Former Subway employees have spoken out against the food chain, alleging they had to take rotten tomatoes out of the bin and pick food up off the floor to serve to customers.
The former employees, identified only as Kate and Dylan by A Current Affair, claim to have seen disgusting practices in the store.
They also allege they were underpaid by $37,000.
Former Subway employees Katie* (left) and Dylan* (right) have spoken out against the food chain alleging they had to serve rotten food and were underpaid thousands of dollars
While wage theft was a concern to Dylan, he said he also wanted to break his silence because he felt Subway’s food quality had dropped off.
‘We were never allowed to throw anything out … if it was out of date, oh well, just keep it, keep using it,’ Dylan told the program.
Kate alleged food not fit to be served was being used in the store.
‘I’ve seen food picked up off the floor and put back in the sandwich bar. I’ve been yelled at for tipping a box of rotten tomatoes in the bin and made to pick every single one of them out,’ she said.
Between them the pair claim they were also underpaid to the total of $37,000, Dylan for $24,000 and Katie for $13,000.
Katie said it wasn’t until after she was promoted to store manager when she ‘realised Subway doesn’t do things right’.
She said she approached the store’s franchisee, but said her complaints went unheard.
Subway reps would also come into the store regularly and she would give them the same complaints, but she alleges they were ignored then too.
She said allegedly being ignored like that made her feel ‘completely disregarded’.
In 2017 she took the matter to Fair Work Australia where the franchisee finally agreed to pay some of the unpaid wages.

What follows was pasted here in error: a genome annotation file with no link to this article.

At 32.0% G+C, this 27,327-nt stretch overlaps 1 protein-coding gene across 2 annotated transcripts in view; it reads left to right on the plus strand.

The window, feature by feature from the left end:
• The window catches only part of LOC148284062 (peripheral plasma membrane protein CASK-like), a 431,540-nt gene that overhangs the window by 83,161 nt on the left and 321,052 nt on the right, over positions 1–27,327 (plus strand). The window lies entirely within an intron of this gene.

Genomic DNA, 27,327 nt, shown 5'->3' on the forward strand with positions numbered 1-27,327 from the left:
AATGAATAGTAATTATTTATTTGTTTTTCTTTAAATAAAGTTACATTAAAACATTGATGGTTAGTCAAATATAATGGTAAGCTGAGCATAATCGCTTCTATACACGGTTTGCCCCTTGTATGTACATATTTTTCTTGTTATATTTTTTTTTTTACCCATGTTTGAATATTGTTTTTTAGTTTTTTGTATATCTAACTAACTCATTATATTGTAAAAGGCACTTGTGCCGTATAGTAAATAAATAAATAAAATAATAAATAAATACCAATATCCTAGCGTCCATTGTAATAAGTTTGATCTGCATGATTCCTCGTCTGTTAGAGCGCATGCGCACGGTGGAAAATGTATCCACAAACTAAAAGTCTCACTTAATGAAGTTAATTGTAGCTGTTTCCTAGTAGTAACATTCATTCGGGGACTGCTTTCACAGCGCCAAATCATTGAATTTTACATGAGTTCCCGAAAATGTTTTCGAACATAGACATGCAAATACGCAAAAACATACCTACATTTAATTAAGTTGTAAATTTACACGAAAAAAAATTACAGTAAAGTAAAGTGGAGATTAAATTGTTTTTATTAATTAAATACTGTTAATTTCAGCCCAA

However both still allege they have not received a single cent of their unpaid wages.
‘I think people will be honestly mortified to hear what I’ve got to say. Working for Subway was probably the worst experience of my whole entire life,’ Katie said.
A Subway spokeswoman told Daily Mail Australia the chain’s food standards ‘exceed industry standards’.
‘Subway has an unwavering commitment to deliver every guest with high-quality, fresh food and every franchise owner with the support and tools they need to be successful,’ the spokeswoman said.
A Subway spokeswoman told Daily Mail Australia the chain’s food standards ‘exceed industry standards’ (stock image)
‘Subway’s food safety requirements exceed industry standards and restaurants are frequently audited for food safety.
‘Like the Fair Work Ombudsman, we are concerned with these allegations of wage underpayment. All Franchise Owners are expected to comply with employment laws and failure to do so will result in enforcement action and possible termination.’
She said a ‘detailed’ and ‘independent’ audit had been launched against the store and franchisee in question.
‘While these allegations are serious, they do not represent the actions of our 1,000 hardworking franchise owners, who are proud of the service they provide to their communities,’ she said.
It comes after a ‘terrified’ franchisee revealed the fast food giant charges operators mark-ups of up to 700 per cent on products.
The American sandwich chain has closed 133 stores, or 9.2 per cent of its Australian stores, during the past four years as part of a global downsizing.
One franchisee, who anonymously spoke to the program previously, said the fast food giant has ‘made life hell’.
‘We want to escape, but they make it impossible for us to sell,’ he said.
The franchisee said he and other store operators are ‘terrified’ and added he feels ‘threatened’ that Subway could target him.
Across Australia, the number of Subway restaurants has dived from 1,444 in 2015 to 1,311 this year, an analysis by food research group Technomic found.
It closed 1,100 restaurants in the United States last year alone.
The sandwich giant has closed more than 90 stores across Australia in the past four years amid failing profits and struggles to perform with millennial food trends (stock image)